For the best variety in size, color and blooming time, go with alliums. These onion relatives can be four to five feet tall with a ball of purple flowers 6 inches in diameter to small green flowers that look like Medusa. Then there are those that look like 18-inch fireworks but on a 15-inch stem.
    Some alliums come back year after year. The giant types usually make it a couple years before calling it quits.
    A slew of smaller bulbs can be planted between the larger ones for an oriental carpet effect.
    Making sure bulbs thrive
    • Plant them at the correct depth. Plant large bulbs 6 to 8 inches deep and plant smaller ones 2 to 4 inches deep. Look at the bulb and figure about two to three times the largest dimension.
    • Plant the bulb with the tip pointing up. Upside down bulbs won’t magically right themselves. When in doubt, such as with anemone’s weird bulb, plant it on its side.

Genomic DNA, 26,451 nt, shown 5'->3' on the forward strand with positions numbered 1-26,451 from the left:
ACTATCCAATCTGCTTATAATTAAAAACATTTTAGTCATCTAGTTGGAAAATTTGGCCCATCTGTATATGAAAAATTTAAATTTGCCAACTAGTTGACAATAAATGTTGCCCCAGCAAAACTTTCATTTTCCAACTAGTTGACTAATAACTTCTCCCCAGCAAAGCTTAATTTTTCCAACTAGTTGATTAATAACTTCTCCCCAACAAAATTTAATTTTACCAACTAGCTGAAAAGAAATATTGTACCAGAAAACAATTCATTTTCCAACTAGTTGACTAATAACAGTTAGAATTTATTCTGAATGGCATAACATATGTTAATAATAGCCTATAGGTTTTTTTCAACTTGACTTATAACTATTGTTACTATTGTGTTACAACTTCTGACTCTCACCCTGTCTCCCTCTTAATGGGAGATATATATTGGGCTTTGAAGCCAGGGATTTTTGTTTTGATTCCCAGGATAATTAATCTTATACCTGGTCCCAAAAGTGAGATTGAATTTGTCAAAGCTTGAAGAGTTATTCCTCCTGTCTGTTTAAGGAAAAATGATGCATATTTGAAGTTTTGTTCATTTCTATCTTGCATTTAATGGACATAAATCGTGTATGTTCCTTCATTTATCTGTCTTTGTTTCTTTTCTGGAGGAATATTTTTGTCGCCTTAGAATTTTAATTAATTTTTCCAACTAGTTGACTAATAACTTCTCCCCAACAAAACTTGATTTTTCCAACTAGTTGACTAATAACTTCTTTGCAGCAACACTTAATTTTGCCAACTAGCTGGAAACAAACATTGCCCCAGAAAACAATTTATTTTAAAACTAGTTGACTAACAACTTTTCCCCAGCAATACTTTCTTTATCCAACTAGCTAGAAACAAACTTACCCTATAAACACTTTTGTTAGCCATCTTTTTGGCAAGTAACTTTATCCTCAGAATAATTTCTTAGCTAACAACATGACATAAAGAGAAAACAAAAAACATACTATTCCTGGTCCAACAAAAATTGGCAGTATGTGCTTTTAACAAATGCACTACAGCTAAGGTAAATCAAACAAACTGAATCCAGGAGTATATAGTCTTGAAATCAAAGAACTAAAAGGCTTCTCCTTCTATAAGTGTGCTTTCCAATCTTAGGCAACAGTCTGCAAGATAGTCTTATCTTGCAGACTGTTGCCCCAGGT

• Spacing is important, but most bulbs can be planted closer than the package says. Cut the spacing in half but plant more bulbs. You can harvest some of the flowers and not affect the visual look.
    • Plant them now so they’ll start rooting. You can plant them into November as long as the ground isn’t frozen.
    • Use a bulb auger attached to an electric drill to make it easy to plant large bulbs. Most augers are 8 inches long so you don’t have to guess how deep you’re drilling. For smaller bulbs, dig up a large area, drop to your knees and push the bulbs in with your hands.
    • Scatter some garden fertilizer over the area you’re planting before you dig the soil. If you use a bulb auger, the drill-like effect will mix the fertilizer with the soil. For small bulbs, work the fertilizer in with your hands or trowel. A typical 10-10-10 fertilizer is OK.
    • Water thoroughly and mulch. Squirrels don’t like the bulbs as much as the loose soil you’ve created to hide their nuts. Mulch helps.
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    David Robson is a specialist with University of Illinois Extension.